Herman Miller Inc. v. Palazzetti Imports and Exports Inc.

Decision Date01 November 2000
Docket NumberNos. 98-2363,s. 98-2363
Citation270 F.3d 298
Parties(6th Cir. 2001) Herman Miller, Inc., Plaintiff-Appellant/Cross-Appellee, v. Palazzetti Imports and Exports, Inc., Defendant-Appellee/Cross-Appellant. ; 99-1019 Argued:
CourtU.S. Court of Appeals — Sixth Circuit

[Copyrighted Material Omitted]

[Copyrighted Material Omitted] Randall G. Litton, Douglas H. Siegel, PRICE, HENEVELD, COOPER, DEWITT & LITTON, Grand Rapids, Michigan, for Plaintiff-Appellant/Cross-Appellee.

Samuel D. Littlepage, Jeffrey M. Petrash, DICKINSON WRIGHT, PLLC, Washington, D.C., K. Scott Hamilton, Dickinson, Wright, Moon, Van Dusen & Freeman, Detroit, MI, for Defendant-Appellee/Cross-Appellant.

Before: KEITH, BOGGS, and COLE, Circuit Judges.

OPINION

BOGGS, Circuit Judge.

"Beware of imitations," warned a poster designed by Charles Eames for Herman Miller, Inc. in 1963. The poster instructed furniture customers to "enjoy the comfort of the real thing designed by Charles Eames for Herman Miller, Inc." Over thirty years later, Herman Miller, Inc. ("Herman Miller") filed a complaint in federal district court against a furniture company, Palazzetti Imports & Exports, Inc. ("Palazzetti"), that it claims is producing imitations of a lounge chair and ottoman that Eames and his wife Ray designed for Herman Miller in 1956.

A jury returned a verdict in favor of Herman Miller on three of its claims: trademark infringement and dilution, unfair competition, and right of publicity. The district court dismissed Herman Miller's remaining two claims: trade dress infringement and dilution and false advertising. Both parties have appealed certain aspects of the district court's decisions.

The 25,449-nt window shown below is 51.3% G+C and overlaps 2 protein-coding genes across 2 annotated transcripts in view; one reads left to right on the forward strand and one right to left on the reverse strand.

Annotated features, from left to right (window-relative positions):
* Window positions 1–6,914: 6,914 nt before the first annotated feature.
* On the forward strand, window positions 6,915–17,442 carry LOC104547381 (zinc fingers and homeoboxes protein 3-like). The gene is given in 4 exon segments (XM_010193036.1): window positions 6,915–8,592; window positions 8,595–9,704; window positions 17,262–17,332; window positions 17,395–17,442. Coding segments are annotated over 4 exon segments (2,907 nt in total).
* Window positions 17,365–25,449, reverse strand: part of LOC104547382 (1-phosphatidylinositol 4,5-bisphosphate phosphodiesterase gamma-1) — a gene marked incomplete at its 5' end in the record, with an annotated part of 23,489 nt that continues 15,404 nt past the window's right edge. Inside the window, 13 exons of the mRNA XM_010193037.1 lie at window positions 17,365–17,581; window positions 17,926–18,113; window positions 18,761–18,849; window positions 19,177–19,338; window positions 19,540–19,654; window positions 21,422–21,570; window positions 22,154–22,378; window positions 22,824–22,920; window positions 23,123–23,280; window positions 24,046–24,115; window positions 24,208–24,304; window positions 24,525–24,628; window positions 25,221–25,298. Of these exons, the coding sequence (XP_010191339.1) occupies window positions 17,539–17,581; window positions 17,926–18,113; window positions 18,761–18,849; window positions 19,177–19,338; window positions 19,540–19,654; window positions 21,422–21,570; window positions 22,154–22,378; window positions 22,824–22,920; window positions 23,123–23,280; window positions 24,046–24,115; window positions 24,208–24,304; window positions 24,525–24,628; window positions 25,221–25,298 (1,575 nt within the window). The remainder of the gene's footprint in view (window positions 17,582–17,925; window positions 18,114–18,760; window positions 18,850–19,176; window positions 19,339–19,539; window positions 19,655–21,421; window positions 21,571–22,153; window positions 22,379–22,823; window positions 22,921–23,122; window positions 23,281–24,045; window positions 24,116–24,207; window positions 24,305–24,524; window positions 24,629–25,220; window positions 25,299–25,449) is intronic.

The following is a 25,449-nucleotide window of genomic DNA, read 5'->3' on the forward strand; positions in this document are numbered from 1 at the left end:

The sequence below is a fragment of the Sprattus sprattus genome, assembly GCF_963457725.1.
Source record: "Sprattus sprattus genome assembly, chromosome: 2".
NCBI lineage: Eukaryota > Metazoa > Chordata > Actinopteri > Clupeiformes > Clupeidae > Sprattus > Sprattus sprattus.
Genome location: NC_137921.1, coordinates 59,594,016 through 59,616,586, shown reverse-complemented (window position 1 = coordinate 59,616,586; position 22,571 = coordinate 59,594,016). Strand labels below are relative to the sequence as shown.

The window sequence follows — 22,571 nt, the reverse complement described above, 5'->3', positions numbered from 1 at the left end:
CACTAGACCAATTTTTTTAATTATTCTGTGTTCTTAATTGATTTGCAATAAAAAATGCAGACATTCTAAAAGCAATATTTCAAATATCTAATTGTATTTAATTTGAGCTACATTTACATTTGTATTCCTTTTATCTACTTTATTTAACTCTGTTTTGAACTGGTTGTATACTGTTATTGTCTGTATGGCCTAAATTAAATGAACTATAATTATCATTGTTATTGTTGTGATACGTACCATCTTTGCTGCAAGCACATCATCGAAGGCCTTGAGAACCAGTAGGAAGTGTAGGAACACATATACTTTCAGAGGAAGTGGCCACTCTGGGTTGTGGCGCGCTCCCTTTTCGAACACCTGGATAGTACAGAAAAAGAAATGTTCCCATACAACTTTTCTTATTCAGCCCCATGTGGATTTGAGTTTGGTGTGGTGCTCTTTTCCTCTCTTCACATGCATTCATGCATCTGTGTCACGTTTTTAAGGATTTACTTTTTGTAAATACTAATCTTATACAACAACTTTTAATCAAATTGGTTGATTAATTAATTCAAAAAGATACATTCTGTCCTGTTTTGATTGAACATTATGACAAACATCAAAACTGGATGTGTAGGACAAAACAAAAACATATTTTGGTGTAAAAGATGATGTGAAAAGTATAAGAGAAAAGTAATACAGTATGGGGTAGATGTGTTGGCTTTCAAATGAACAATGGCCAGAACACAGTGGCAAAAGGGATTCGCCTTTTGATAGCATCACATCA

Herman Miller appeals the dismissal of its trade dress and false advertising claims as well the damages limitation imposed by the district court on Herman Miller's trade dress claims. In addition, it challenges a portion of the permanent injunction entered by the district court against Palazzetti, which allows Palazzetti to "fairly identify" Charles and Ray Eames as the original designers of the furniture reproduced by Palazzetti.

Palazzetti cross-appeals the district court's denial of Palazzetti's motion for summary judgment on Herman Miller's right of publicity claim, as well as the geographic extent of the permanent injunction entered in favor of Herman Miller on the same claim.

For the following reasons, we affirm in part and reverse in part.

I. Facts

A. Herman Miller and the Eameses

Herman Miller has been manufacturing home and office furniture since 1905, originally as the Star Furniture Company and, after 1923, as the Herman Miller Furniture Company. From the mid-1940s until their deaths, Herman Miller had a business and personal relationship with noted California designer Charles Eames and his wife Ray Eames (and thereafter with the Eames estate). From 1961 to 1998, Herman Miller sold over $377 million of furniture designed by the Eameses.